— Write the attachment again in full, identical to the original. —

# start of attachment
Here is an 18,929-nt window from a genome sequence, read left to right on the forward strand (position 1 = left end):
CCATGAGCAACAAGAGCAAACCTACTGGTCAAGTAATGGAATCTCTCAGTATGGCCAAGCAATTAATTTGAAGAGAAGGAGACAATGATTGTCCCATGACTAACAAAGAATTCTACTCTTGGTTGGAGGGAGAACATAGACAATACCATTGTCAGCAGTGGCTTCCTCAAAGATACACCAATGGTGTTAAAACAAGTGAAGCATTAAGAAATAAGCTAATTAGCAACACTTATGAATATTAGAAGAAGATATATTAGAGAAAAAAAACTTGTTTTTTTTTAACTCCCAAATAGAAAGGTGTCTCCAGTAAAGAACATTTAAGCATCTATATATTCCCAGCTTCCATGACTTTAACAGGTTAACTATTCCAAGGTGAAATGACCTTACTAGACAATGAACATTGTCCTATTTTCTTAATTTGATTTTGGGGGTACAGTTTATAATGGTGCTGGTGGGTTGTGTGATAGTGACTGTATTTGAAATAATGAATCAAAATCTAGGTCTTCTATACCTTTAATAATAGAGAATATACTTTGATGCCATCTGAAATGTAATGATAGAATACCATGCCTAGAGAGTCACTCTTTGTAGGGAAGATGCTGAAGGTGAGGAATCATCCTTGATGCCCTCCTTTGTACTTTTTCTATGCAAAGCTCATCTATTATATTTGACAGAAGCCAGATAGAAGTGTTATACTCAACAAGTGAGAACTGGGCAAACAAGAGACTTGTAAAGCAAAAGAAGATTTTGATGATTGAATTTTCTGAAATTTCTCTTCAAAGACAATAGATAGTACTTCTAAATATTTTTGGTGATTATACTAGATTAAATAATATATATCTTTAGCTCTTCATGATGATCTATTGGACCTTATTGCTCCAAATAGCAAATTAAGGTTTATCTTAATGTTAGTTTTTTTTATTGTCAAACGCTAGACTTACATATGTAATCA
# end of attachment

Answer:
Here is an 18,929-nt window from a genome sequence, read left to right on the forward strand (position 1 = left end):
CCATGAGCAACAAGAGCAAACCTACTGGTCAAGTAATGGAATCTCTCAGTATGGCCAAGCAATTAATTTGAAGAGAAGGAGACAATGATTGTCCCATGACTAACAAAGAATTCTACTCTTGGTTGGAGGGAGAACATAGACAATACCATTGTCAGCAGTGGCTTCCTCAAAGATACACCAATGGTGTTAAAACAAGTGAAGCATTAAGAAATAAGCTAATTAGCAACACTTATGAATATTAGAAGAAGATATATTAGAGAAAAAAAACTTGTTTTTTTTTAACTCCCAAATAGAAAGGTGTCTCCAGTAAAGAACATTTAAGCATCTATATATTCCCAGCTTCCATGACTTTAACAGGTTAACTATTCCAAGGTGAAATGACCTTACTAGACAATGAACATTGTCCTATTTTCTTAATTTGATTTTGGGGGTACAGTTTATAATGGTGCTGGTGGGTTGTGTGATAGTGACTGTATTTGAAATAATGAATCAAAATCTAGGTCTTCTATACCTTTAATAATAGAGAATATACTTTGATGCCATCTGAAATGTAATGATAGAATACCATGCCTAGAGAGTCACTCTTTGTAGGGAAGATGCTGAAGGTGAGGAATCATCCTTGATGCCCTCCTTTGTACTTTTTCTATGCAAAGCTCATCTATTATATTTGACAGAAGCCAGATAGAAGTGTTATACTCAACAAGTGAGAACTGGGCAAACAAGAGACTTGTAAAGCAAAAGAAGATTTTGATGATTGAATTTTCTGAAATTTCTCTTCAAAGACAATAGATAGTACTTCTAAATATTTTTGGTGATTATACTAGATTAAATAATATATATCTTTAGCTCTTCATGATGATCTATTGGACCTTATTGCTCCAAATAGCAAATTAAGGTTTATCTTAATGTTAGTTTTTTTTATTGTCAAACGCTAGACTTACATATGTAATCA